A Christmas Cabin for Two Book Cover A Christmas Cabin for Two
K.D.Fisher
holiday, m/m
Dreamspinner Press
Dec, 1, 2019

A match as perfect as cold nights and cozy fireside heat.
Gentle giant Matt Haskell and urbane teacher Mikah Cerullo are as opposite as the Teton Mountains and downtown Manhattan.
Hardworking organic farmer Matt has little time to think about love, but when Mikah, a sexy and snarky New Yorker, arrives at his farm to buy a Christmas tree for the family’s Jackson Hole mansion, the attraction is immediate for both of them, and they agree to share a cozy cabin in the Idaho woods. The clock is ticking on their holiday fling, since Mikah is due to take a teaching position back in the city, but as the holiday magic envelops them, they wonder if their budding romance might withstand their differences.

Ulysses Dietz Member of The Paranormal Guild Review Team

This gets five stars from me because it is a perfectly crafted, precisely targeted holiday romance, calibrated to pluck at every heartstring in just the right way. KD Fisher is a an excellent writer, creating sweeping images of the Rocky Mountain landscape, the backdrop for the romance between unemployed East Coast school teacher Mikah Cerullo and Idaho farm boy Matt Haskell.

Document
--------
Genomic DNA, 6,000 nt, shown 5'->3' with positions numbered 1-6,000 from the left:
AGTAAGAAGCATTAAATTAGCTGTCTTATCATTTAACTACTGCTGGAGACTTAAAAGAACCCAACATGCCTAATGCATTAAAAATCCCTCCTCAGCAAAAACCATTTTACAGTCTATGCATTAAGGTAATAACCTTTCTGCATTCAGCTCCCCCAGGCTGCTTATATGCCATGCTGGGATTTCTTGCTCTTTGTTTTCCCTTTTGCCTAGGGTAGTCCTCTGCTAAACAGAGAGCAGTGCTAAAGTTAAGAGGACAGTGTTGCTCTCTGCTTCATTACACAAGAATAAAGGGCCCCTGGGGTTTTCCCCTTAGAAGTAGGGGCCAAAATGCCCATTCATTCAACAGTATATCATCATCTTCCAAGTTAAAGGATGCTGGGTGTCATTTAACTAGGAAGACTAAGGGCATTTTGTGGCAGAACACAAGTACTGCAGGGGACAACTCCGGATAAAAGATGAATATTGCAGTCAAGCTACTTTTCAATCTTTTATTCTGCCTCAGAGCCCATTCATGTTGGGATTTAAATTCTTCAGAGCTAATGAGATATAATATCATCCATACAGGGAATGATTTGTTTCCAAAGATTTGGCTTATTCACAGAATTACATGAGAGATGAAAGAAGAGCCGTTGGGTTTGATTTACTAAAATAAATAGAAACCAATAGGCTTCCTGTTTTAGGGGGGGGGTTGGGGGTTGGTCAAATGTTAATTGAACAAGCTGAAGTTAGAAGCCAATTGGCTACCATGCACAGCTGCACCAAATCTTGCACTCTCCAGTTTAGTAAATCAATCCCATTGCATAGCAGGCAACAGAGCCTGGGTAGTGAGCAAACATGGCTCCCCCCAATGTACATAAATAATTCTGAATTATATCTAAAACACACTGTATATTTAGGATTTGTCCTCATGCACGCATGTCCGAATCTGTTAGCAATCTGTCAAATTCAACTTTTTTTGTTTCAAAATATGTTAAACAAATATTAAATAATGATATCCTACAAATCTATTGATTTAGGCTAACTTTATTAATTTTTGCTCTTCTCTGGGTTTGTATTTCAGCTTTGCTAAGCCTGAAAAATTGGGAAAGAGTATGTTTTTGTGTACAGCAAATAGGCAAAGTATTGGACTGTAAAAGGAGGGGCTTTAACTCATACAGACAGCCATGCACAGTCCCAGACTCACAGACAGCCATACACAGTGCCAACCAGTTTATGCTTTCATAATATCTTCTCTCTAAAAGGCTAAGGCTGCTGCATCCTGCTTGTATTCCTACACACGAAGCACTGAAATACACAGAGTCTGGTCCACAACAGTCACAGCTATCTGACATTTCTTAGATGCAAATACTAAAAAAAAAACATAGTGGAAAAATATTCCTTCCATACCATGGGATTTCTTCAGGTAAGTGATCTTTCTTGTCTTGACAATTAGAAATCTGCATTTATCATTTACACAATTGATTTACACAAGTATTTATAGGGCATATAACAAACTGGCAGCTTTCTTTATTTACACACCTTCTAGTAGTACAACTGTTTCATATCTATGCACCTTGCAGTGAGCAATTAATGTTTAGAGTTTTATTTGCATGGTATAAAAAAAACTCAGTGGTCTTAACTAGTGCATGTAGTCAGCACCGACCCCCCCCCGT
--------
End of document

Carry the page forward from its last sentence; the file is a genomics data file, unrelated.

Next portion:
The core of this romance is not quite opposites attracting, but more one of two rather different people meeting by chance in the most unlikely place. Mikah is the son of a hugely rich, self-made Italian-born lawyer, while Matt is the orphaned child of poor rural farm folks. Mikah went to Harvard, Matt barely completed high school. And so on.

The key to this kind of classic romance is twofold: link it to the season, and make both of the main characters appealing, each in his different way, so that the reader believes that they could fall in love the way they in fact do. Fisher gives us even more than that, surrounding both men with interesting families who not only understand them, but embrace their gayness. Even Mikah’s divorced father and his yoga-instructor stepmother are presented as loving and compassionate people. There is so little bitterness in this book you’d think it would be sickly sweet – but it’s not. The author somehow keeps it feeling real and authentic, even as she piles on the romantic violins (or, in this case, piano).

Since both Matt and Mikah are physical types that appeal to me (I’m eclectic), it was easy for me to like them both. KD Fisher’s handling of story and prose is just what a book like this needs. Because of her gentle imagination and her skills, she makes for us a Christmas landscape that fills the bill perfectly.

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